Thursday, August 18, 2011

Eating Clean for Dummies by Jonathan Wright and Linda Larsen


Eating Clean for Dummies is what one would expect from the 'for Dummies' series. The book is cleanly laid out with great use of white space, text boxes, bullet points, and font changes. Symbols along the sides of the page highlight information that is extra important. It is not necessary to read the entire book from beginning to end because there is enough repetition of information that you can simply start with whichever section you are the most interested in.

Eating Clean for Dummies systematically approaches why and how to change your diet to include more fresh foods and fewer processed ones. Scientific explanations are used often but simplified so they are not overwhelming. The book addresses the best foods to eat to prevent certain illnesses and the best foods to eat if you have already been diagnosed. Organic fruits, vegetables, and meats are addressed but the authors do not feel that you have to switch to an entirely organic diet to eat cleanly. They do give a list of the foods that are best purchased organic because they are the most affected by chemicals while also giving a list of the foods that you don't need to be as concerned about.

One thing that I found very interesting is that throughout most of the book the authors seemed to be advocating a very balanced diet including fruits, vegetables, whole grains, meats, and dairy but in a few sections they referenced the health benefits of the Paleo diet which excludes grains, diary, and legumes. While I realize that some variations on diets do benefit different people in different ways (a point the authors do make), I wonder if they believe the Paleo diet is actually a better eating plan but were not willing to say that clearly because there would be so much resistance from people?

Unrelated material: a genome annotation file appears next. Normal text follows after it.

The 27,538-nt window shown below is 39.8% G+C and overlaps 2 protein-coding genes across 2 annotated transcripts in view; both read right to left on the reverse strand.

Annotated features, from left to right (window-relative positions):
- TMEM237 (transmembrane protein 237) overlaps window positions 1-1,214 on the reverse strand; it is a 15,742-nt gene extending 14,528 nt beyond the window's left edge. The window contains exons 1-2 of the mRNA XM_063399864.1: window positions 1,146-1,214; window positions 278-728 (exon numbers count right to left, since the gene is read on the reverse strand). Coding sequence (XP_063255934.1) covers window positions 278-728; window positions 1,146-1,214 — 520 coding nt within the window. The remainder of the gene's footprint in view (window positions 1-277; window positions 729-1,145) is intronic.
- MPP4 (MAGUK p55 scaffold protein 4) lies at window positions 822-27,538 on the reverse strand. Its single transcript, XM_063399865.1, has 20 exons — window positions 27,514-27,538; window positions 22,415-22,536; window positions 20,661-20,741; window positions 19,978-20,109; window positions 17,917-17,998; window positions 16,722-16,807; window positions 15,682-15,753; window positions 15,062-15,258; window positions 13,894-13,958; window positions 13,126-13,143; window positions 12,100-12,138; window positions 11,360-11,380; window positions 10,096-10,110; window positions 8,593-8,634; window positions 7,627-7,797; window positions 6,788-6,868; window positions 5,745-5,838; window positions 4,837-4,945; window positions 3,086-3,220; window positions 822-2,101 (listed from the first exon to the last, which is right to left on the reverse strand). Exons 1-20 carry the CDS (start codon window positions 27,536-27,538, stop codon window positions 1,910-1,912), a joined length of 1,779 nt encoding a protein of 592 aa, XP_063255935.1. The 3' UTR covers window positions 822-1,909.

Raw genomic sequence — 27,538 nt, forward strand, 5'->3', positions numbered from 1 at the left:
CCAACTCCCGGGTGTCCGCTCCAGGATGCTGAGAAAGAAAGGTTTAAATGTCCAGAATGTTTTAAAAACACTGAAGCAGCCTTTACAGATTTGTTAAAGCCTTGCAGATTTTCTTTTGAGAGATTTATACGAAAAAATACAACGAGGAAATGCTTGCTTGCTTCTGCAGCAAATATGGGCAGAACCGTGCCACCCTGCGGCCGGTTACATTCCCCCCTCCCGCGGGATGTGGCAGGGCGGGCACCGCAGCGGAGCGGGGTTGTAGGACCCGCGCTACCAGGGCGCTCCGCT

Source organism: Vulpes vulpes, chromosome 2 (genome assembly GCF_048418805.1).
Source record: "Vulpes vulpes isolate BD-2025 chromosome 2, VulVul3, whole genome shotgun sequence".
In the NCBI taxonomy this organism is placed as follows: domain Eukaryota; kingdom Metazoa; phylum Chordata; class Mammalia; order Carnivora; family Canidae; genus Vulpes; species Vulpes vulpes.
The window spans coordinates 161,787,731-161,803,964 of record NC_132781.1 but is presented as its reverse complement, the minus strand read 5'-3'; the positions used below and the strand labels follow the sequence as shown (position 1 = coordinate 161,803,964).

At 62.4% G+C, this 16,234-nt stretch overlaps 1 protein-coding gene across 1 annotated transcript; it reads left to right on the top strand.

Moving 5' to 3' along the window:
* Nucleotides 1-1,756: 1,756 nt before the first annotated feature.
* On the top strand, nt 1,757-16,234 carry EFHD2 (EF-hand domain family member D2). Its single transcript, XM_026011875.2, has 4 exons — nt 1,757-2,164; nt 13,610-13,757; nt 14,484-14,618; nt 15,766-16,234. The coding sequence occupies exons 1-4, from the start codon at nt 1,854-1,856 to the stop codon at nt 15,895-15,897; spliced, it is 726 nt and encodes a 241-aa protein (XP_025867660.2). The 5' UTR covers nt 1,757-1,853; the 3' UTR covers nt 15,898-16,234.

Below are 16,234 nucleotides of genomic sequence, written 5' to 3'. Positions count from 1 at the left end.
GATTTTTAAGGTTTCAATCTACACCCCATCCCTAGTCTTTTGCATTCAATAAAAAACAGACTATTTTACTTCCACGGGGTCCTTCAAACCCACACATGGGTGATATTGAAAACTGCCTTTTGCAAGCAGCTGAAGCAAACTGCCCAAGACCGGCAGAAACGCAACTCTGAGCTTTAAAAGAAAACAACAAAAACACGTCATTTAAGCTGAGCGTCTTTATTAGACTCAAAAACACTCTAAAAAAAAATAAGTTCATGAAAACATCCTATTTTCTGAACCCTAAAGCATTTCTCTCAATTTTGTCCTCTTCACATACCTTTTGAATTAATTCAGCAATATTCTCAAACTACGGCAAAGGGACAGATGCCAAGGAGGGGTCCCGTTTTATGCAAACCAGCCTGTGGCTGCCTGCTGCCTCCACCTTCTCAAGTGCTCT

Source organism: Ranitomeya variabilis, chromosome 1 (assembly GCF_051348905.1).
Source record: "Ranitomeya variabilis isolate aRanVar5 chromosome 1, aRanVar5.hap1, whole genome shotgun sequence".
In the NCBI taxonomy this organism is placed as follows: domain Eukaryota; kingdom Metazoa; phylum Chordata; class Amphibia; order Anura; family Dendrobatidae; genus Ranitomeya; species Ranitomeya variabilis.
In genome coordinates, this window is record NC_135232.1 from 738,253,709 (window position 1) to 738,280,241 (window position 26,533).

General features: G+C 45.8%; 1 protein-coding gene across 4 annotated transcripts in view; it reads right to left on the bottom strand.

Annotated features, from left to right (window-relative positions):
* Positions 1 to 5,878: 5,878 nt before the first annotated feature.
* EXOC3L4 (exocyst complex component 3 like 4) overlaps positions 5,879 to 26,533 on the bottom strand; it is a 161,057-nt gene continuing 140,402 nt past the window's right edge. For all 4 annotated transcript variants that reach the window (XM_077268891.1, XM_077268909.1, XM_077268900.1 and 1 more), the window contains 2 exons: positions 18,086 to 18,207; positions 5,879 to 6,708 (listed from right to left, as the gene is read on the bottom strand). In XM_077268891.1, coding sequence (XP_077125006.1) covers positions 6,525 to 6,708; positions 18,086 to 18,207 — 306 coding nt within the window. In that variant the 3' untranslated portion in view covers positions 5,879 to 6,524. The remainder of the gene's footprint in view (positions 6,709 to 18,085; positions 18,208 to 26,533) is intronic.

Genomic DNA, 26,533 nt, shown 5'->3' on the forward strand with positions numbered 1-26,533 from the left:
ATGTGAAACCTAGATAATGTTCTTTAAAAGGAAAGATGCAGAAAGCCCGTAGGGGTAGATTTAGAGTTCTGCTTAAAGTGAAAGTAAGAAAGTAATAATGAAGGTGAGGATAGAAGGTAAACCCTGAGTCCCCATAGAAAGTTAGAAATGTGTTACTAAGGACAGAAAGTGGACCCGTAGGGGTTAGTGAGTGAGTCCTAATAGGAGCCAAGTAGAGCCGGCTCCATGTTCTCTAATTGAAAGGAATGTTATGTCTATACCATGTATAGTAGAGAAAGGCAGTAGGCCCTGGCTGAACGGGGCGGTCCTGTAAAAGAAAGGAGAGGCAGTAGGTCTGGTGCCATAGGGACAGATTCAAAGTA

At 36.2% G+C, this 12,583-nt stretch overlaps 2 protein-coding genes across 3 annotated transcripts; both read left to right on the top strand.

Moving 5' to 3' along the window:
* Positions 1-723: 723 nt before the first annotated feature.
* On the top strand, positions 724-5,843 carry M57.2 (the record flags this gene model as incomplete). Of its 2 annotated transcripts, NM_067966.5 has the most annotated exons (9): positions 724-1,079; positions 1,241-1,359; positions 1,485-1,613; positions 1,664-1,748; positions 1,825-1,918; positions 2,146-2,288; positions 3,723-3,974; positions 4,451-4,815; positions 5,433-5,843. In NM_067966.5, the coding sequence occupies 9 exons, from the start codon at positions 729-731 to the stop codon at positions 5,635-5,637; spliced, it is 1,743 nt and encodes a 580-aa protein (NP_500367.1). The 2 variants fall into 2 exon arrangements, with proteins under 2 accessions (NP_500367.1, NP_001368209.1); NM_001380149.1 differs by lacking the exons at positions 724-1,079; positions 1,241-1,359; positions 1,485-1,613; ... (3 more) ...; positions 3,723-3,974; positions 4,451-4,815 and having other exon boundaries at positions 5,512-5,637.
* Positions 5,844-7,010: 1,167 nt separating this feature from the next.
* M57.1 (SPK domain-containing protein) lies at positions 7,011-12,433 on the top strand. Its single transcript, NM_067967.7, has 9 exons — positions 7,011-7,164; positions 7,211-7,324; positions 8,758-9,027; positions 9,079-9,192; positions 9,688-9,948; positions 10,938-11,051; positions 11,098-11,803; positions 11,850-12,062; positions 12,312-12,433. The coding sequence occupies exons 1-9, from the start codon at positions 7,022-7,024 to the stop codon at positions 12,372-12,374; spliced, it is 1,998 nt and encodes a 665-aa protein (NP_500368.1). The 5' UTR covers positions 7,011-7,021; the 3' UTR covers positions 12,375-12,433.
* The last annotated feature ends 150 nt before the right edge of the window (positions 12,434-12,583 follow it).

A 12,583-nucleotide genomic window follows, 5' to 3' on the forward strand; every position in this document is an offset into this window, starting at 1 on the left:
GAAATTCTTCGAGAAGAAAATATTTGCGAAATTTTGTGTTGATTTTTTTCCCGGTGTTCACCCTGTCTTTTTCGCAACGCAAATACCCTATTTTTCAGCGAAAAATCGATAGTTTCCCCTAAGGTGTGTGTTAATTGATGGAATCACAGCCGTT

The book does include recipes in the last section. While many of them sound good, I haven't actually gotten around to trying them yet.

Overall the basic message is that the closer the food source is to its natural state, the better our bodies can make use of it. The authors do acknowledge the difficulty in transitioning from processed foods (which can be addictive) to a cleaner diet and offer suggestions to ease that transition. They also realize that most of us cannot eat 100% cleanly all the time so give goals such as starting with a 50/50 split and working toward making more clean meals and snacks each week.

I received a copy of Eating Clean For Dummies from the Amazon Vine program for the purposes of providing them my honest review.

Note: All opinions provided on this blog are my own. If a product was given to me for review, the source of that product is noted in the post. Bookstore links are generally affiliate links and I do earn a small amount for each purchase. Other affiliate links will be noted in the post.